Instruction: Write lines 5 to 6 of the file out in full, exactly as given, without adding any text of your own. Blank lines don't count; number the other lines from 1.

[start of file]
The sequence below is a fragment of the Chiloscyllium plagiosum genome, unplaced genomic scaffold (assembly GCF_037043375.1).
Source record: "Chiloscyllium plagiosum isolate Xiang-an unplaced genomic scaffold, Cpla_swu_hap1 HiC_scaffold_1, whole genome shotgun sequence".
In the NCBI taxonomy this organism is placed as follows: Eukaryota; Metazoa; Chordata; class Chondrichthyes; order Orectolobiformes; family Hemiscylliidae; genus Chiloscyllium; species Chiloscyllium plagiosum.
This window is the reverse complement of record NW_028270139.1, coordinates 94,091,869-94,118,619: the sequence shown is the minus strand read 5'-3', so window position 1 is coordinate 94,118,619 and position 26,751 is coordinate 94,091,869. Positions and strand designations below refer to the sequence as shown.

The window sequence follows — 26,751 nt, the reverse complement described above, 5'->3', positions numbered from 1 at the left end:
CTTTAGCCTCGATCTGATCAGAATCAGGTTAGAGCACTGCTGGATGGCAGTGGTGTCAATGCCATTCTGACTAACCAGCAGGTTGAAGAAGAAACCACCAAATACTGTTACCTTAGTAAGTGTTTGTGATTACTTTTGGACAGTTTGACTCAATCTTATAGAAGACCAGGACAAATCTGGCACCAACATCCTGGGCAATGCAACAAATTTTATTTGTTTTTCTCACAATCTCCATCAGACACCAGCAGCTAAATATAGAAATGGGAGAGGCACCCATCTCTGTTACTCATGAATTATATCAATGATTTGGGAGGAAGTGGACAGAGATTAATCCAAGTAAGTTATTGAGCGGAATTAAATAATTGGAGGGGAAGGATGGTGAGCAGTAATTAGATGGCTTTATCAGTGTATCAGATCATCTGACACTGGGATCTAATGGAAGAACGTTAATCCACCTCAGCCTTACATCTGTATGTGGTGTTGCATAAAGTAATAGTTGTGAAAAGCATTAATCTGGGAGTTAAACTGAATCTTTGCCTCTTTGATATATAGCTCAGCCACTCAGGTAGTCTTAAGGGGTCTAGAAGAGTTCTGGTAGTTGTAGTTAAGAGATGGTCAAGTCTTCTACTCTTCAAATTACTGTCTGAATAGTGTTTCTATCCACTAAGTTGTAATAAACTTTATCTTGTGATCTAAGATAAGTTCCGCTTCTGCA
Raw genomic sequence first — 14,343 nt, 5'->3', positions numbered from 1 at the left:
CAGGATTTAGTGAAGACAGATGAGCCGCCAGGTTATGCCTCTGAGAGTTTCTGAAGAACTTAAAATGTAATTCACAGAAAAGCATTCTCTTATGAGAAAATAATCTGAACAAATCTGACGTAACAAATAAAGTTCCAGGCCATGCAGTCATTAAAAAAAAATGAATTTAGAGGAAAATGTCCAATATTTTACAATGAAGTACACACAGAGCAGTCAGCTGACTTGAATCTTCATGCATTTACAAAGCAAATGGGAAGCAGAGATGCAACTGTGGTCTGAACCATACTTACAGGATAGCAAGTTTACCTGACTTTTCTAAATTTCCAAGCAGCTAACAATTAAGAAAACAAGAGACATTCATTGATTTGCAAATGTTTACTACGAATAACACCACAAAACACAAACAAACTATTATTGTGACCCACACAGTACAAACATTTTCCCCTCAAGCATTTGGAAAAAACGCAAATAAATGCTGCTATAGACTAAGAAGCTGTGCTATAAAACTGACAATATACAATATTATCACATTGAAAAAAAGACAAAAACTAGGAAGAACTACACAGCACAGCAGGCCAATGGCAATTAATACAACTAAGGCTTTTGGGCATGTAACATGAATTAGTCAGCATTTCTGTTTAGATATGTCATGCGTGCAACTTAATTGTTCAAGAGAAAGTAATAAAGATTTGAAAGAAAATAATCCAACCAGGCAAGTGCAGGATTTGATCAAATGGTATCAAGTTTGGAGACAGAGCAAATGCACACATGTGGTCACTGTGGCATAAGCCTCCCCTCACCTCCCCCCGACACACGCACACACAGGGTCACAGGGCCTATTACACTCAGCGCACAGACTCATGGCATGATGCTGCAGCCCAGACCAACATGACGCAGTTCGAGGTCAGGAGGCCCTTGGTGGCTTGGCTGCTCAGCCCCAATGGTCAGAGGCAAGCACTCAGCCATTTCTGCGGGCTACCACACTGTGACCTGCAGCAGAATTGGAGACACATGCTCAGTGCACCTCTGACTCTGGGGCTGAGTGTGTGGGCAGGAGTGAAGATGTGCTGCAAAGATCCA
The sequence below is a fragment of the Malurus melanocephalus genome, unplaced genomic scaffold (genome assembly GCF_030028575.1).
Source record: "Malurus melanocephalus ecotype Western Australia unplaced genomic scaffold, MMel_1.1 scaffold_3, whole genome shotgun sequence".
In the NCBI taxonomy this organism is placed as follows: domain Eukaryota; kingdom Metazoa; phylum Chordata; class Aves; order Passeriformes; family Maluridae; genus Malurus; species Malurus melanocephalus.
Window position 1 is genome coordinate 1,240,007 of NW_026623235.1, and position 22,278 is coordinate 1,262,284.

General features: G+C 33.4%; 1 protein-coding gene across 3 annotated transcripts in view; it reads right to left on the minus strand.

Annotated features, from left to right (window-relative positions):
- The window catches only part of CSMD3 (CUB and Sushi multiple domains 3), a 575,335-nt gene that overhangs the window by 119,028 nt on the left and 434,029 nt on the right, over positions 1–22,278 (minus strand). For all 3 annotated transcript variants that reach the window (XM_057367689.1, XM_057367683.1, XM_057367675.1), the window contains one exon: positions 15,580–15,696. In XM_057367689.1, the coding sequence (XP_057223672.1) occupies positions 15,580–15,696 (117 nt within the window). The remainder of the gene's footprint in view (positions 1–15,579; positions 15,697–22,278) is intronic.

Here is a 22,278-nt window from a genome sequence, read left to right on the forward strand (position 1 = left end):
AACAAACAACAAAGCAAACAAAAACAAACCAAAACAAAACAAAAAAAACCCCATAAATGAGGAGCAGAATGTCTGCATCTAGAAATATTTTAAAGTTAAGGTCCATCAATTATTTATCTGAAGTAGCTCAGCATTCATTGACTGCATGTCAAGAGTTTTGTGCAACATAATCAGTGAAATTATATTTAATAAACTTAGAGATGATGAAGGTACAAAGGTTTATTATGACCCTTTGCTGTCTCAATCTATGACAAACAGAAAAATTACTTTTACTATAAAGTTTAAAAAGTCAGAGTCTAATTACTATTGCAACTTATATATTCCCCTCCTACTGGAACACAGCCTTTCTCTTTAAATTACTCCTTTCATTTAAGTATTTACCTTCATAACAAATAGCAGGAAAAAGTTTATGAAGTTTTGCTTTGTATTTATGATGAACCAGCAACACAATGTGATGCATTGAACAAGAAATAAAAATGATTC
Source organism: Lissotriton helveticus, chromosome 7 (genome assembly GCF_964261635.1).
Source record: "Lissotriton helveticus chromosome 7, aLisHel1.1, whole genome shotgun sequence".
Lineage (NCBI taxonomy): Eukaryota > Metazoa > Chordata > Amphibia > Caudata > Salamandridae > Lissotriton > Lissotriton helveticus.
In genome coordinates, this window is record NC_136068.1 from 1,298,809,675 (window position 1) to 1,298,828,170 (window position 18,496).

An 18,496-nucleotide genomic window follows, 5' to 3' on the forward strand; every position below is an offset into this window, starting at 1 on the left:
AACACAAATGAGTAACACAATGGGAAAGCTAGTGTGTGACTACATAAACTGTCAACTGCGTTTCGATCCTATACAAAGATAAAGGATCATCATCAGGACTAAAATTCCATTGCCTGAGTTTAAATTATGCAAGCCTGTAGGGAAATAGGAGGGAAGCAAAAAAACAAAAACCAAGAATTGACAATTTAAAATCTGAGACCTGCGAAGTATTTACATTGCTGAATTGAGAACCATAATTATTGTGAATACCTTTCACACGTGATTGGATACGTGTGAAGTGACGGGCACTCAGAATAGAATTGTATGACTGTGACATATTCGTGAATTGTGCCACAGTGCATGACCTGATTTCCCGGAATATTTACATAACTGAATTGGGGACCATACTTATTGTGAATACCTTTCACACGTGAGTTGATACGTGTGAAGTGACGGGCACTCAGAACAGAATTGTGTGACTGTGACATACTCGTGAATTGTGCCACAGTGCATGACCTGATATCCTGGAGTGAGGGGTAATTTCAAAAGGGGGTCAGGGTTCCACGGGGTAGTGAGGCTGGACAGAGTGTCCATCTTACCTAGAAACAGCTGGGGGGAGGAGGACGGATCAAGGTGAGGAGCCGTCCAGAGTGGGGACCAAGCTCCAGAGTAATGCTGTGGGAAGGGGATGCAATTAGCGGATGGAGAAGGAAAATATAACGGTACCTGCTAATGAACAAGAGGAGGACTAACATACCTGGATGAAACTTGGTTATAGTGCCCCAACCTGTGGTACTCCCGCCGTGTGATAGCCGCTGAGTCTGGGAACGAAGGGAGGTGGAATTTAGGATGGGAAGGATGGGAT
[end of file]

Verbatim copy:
The window sequence follows — 26,751 nt, the reverse complement described above, 5'->3', positions numbered from 1 at the left end:
CTTTAGCCTCGATCTGATCAGAATCAGGTTAGAGCACTGCTGGATGGCAGTGGTGTCAATGCCATTCTGACTAACCAGCAGGTTGAAGAAGAAACCACCAAATACTGTTACCTTAGTAAGTGTTTGTGATTACTTTTGGACAGTTTGACTCAATCTTATAGAAGACCAGGACAAATCTGGCACCAACATCCTGGGCAATGCAACAAATTTTATTTGTTTTTCTCACAATCTCCATCAGACACCAGCAGCTAAATATAGAAATGGGAGAGGCACCCATCTCTGTTACTCATGAATTATATCAATGATTTGGGAGGAAGTGGACAGAGATTAATCCAAGTAAGTTATTGAGCGGAATTAAATAATTGGAGGGGAAGGATGGTGAGCAGTAATTAGATGGCTTTATCAGTGTATCAGATCATCTGACACTGGGATCTAATGGAAGAACGTTAATCCACCTCAGCCTTACATCTGTATGTGGTGTTGCATAAAGTAATAGTTGTGAAAAGCATTAATCTGGGAGTTAAACTGAATCTTTGCCTCTTTGATATATAGCTCAGCCACTCAGGTAGTCTTAAGGGGTCTAGAAGAGTTCTGGTAGTTGTAGTTAAGAGATGGTCAAGTCTTCTACTCTTCAAATTACTGTCTGAATAGTGTTTCTATCCACTAAGTTGTAATAAACTTTATCTTGTGATCTAAGATAAGTTCCGCTTCTGCA